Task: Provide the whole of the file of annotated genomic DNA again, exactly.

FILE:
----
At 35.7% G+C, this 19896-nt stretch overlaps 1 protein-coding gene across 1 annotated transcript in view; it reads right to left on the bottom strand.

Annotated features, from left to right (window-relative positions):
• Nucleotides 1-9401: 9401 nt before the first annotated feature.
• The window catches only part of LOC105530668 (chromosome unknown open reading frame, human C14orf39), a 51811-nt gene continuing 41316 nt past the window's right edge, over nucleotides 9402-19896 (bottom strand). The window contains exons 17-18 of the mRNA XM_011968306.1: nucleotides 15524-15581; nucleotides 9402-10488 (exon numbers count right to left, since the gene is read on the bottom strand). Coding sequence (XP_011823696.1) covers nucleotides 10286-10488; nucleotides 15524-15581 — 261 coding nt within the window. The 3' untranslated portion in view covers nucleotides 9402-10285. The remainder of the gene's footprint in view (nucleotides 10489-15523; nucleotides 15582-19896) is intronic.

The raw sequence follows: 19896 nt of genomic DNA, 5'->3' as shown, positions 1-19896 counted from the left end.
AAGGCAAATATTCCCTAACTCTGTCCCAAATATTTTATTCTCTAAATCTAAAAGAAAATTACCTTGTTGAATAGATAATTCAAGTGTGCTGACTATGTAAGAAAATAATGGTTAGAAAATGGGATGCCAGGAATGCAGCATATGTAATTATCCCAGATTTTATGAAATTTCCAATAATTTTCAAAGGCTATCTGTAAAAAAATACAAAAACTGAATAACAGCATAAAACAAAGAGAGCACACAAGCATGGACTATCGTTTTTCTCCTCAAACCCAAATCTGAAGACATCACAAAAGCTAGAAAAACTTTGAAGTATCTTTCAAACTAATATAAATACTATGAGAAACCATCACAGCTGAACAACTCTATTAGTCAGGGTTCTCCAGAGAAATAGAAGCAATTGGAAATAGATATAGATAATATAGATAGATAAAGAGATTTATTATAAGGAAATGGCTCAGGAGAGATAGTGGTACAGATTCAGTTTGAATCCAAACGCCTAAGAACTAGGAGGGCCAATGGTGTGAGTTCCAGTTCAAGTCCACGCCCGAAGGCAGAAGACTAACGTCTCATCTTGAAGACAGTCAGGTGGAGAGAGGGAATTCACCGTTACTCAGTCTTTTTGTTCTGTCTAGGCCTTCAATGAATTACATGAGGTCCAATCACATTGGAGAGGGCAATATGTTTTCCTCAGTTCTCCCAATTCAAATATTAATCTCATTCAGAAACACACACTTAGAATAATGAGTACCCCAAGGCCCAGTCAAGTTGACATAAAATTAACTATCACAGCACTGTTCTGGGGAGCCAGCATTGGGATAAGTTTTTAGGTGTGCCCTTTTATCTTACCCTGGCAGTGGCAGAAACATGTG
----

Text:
At 35.7% G+C, this 19896-nt stretch overlaps 1 protein-coding gene across 1 annotated transcript in view; it reads right to left on the bottom strand.

Annotated features, from left to right (window-relative positions):
• Nucleotides 1-9401: 9401 nt before the first annotated feature.
• The window catches only part of LOC105530668 (chromosome unknown open reading frame, human C14orf39), a 51811-nt gene continuing 41316 nt past the window's right edge, over nucleotides 9402-19896 (bottom strand). The window contains exons 17-18 of the mRNA XM_011968306.1: nucleotides 15524-15581; nucleotides 9402-10488 (exon numbers count right to left, since the gene is read on the bottom strand). Coding sequence (XP_011823696.1) covers nucleotides 10286-10488; nucleotides 15524-15581 — 261 coding nt within the window. The 3' untranslated portion in view covers nucleotides 9402-10285. The remainder of the gene's footprint in view (nucleotides 10489-15523; nucleotides 15582-19896) is intronic.

The raw sequence follows: 19896 nt of genomic DNA, 5'->3' as shown, positions 1-19896 counted from the left end.
AAGGCAAATATTCCCTAACTCTGTCCCAAATATTTTATTCTCTAAATCTAAAAGAAAATTACCTTGTTGAATAGATAATTCAAGTGTGCTGACTATGTAAGAAAATAATGGTTAGAAAATGGGATGCCAGGAATGCAGCATATGTAATTATCCCAGATTTTATGAAATTTCCAATAATTTTCAAAGGCTATCTGTAAAAAAATACAAAAACTGAATAACAGCATAAAACAAAGAGAGCACACAAGCATGGACTATCGTTTTTCTCCTCAAACCCAAATCTGAAGACATCACAAAAGCTAGAAAAACTTTGAAGTATCTTTCAAACTAATATAAATACTATGAGAAACCATCACAGCTGAACAACTCTATTAGTCAGGGTTCTCCAGAGAAATAGAAGCAATTGGAAATAGATATAGATAATATAGATAGATAAAGAGATTTATTATAAGGAAATGGCTCAGGAGAGATAGTGGTACAGATTCAGTTTGAATCCAAACGCCTAAGAACTAGGAGGGCCAATGGTGTGAGTTCCAGTTCAAGTCCACGCCCGAAGGCAGAAGACTAACGTCTCATCTTGAAGACAGTCAGGTGGAGAGAGGGAATTCACCGTTACTCAGTCTTTTTGTTCTGTCTAGGCCTTCAATGAATTACATGAGGTCCAATCACATTGGAGAGGGCAATATGTTTTCCTCAGTTCTCCCAATTCAAATATTAATCTCATTCAGAAACACACACTTAGAATAATGAGTACCCCAAGGCCCAGTCAAGTTGACATAAAATTAACTATCACAGCACTGTTCTGGGGAGCCAGCATTGGGATAAGTTTTTAGGTGTGCCCTTTTATCTTACCCTGGCAGTGGCAGAAACATGTG